With the national student loan debt coming in at over 1.4 trillion, the average student graduates from college with over $28,000 in student loan debt. A recent survey showed that while some students use their loans to pay for living expenses, students also use them to pay for things like vacations, clothes, and fast food. And the data also shows that this trend is growing — current students were twice as likely as 2016 graduates to spend money allotted for loans on non-educational expenses.

This study did show that many college students have made good financial decisions — 80% said the overall costs were a deciding factor in what school they attended. Half of the respondents said they didn’t take out any loans to pay for school and 23 percent were using loans to cover half the total cost of college.

But this survey did show that many students are mismanaging their finances and spending borrowed money on things that don’t benefit their education. Namely, 13 percent used their money to eat out, 15 percent used their student loan money on clothes, and 2.5 percent used borrowed money to buy drugs or alcohol.

Once student loans are distributed and tuition is paid for, many colleges issue a refund check for the remaining amount. This money is meant to be used for educational expenses like books, but students are not monitored in how they spend these leftover funds. This means students can end up spending thousands of dollars on non-school related purchases.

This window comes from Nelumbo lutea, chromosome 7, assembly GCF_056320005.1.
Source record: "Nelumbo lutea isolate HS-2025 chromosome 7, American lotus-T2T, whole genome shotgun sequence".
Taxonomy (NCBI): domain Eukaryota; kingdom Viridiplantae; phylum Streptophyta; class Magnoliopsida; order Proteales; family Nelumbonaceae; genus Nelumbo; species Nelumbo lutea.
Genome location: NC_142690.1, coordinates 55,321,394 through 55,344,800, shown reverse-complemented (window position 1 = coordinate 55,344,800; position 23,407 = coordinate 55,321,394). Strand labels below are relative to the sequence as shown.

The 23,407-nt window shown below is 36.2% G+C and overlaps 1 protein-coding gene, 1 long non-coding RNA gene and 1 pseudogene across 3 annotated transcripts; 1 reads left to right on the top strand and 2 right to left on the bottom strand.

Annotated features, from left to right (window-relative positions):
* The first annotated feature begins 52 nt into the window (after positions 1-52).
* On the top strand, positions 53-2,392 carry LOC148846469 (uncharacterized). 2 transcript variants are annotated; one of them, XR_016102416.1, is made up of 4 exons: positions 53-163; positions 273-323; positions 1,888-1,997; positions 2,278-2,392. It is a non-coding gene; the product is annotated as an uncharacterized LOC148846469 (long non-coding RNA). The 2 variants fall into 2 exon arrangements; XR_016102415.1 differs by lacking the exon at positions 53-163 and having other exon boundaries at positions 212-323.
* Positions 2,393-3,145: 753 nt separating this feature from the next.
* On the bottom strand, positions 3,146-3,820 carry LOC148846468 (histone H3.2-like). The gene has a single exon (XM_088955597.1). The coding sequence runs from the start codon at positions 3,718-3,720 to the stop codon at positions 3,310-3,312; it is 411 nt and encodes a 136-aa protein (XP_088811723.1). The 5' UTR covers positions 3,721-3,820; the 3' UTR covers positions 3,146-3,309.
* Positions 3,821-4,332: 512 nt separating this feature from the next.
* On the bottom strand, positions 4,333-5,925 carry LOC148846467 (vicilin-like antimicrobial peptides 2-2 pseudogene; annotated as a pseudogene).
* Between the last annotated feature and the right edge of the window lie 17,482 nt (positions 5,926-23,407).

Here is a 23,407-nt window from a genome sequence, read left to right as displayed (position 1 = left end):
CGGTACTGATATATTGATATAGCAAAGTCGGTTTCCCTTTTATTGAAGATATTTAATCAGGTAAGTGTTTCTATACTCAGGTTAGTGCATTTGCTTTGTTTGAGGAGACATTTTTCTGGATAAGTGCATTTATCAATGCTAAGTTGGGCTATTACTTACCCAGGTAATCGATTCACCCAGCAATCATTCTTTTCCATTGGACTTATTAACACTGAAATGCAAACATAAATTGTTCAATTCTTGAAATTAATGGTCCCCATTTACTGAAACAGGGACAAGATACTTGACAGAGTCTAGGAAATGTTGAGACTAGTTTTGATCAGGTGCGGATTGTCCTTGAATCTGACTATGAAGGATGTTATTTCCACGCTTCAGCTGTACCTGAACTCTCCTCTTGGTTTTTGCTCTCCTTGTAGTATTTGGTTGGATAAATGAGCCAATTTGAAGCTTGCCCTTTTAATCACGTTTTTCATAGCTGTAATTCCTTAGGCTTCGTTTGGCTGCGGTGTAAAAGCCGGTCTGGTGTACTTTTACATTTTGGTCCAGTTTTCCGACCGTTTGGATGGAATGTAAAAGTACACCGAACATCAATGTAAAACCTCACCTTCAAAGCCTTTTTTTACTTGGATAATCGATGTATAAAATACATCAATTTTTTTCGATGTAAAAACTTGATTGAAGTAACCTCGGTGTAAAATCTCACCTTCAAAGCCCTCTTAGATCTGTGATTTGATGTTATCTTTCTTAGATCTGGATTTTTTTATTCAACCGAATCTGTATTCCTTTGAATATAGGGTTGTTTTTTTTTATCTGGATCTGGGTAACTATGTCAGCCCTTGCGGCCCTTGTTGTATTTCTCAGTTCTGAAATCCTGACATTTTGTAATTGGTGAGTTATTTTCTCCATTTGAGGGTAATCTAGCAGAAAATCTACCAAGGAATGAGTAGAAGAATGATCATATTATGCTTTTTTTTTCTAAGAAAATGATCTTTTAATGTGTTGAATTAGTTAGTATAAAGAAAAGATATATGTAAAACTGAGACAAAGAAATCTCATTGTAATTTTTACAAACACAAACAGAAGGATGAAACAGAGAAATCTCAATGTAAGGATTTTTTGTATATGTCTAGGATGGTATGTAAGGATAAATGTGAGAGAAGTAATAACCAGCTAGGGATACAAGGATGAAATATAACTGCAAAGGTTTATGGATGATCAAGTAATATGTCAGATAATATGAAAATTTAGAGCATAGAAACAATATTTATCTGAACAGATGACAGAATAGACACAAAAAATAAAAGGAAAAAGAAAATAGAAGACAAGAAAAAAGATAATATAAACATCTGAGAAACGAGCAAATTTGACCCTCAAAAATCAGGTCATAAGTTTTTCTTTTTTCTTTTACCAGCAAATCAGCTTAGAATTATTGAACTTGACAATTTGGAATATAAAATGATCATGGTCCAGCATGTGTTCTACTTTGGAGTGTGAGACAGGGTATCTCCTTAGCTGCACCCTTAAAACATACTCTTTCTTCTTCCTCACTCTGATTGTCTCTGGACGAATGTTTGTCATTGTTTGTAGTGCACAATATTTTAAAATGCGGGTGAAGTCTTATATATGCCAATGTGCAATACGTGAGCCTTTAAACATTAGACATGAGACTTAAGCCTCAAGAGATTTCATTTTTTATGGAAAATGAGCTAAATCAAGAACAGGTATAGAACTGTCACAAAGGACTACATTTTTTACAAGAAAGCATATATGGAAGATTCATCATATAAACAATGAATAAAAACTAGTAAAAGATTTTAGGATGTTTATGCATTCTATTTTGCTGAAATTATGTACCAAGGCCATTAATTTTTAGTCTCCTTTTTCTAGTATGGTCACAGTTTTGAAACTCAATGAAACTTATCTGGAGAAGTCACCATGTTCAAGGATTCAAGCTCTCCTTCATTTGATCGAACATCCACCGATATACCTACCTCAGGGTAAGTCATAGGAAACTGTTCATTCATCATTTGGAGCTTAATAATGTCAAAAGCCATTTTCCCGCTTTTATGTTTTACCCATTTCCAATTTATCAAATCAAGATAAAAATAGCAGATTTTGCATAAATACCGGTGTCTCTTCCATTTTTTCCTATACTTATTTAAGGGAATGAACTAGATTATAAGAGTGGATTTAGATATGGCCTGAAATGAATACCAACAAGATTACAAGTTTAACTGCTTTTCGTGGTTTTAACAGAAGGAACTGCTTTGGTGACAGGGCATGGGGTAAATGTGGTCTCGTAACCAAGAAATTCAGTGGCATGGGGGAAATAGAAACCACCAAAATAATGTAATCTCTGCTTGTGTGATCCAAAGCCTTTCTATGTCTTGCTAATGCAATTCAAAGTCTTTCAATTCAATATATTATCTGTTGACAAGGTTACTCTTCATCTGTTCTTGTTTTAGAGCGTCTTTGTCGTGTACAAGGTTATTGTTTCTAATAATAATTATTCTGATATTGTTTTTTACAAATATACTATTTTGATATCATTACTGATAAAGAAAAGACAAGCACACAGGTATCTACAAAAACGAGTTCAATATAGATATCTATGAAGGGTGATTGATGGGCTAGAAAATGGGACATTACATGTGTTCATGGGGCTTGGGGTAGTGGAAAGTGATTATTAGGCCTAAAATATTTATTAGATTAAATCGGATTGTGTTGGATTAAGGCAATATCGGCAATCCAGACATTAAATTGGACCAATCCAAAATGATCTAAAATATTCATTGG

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While students are aware the money will have to be paid back, many don’t understand how quickly this debt adds up or how burdensome student loan payments can be. Many students can have a “spend now, worry later” mindset. And many may be overestimating their future career prospects and the amount of disposable income they will have to pay these loans back.

Studies have shown that many students are overly optimistic of their job prospects after graduation. Another study surveyed 1,005 college students that graduated in 2016 and found that 82 percent of respondents believed they would make at least $25,000 a year after graduation. Yet 40 percent of students that graduated in 2014 and 2015 earned less than that. Only 65 percent of graduates end up finding jobs that relate to their major.

Regardless of future jobs, spending borrowed money on unnecessary purchases is always a bad idea. Rather than counting on student loan refunds to pay for vacations, students can focus on living within their means and looking for part-time jobs to cover those extra expenses. Only spending money you actually have is the best way to create good financial habits and prepare for the future.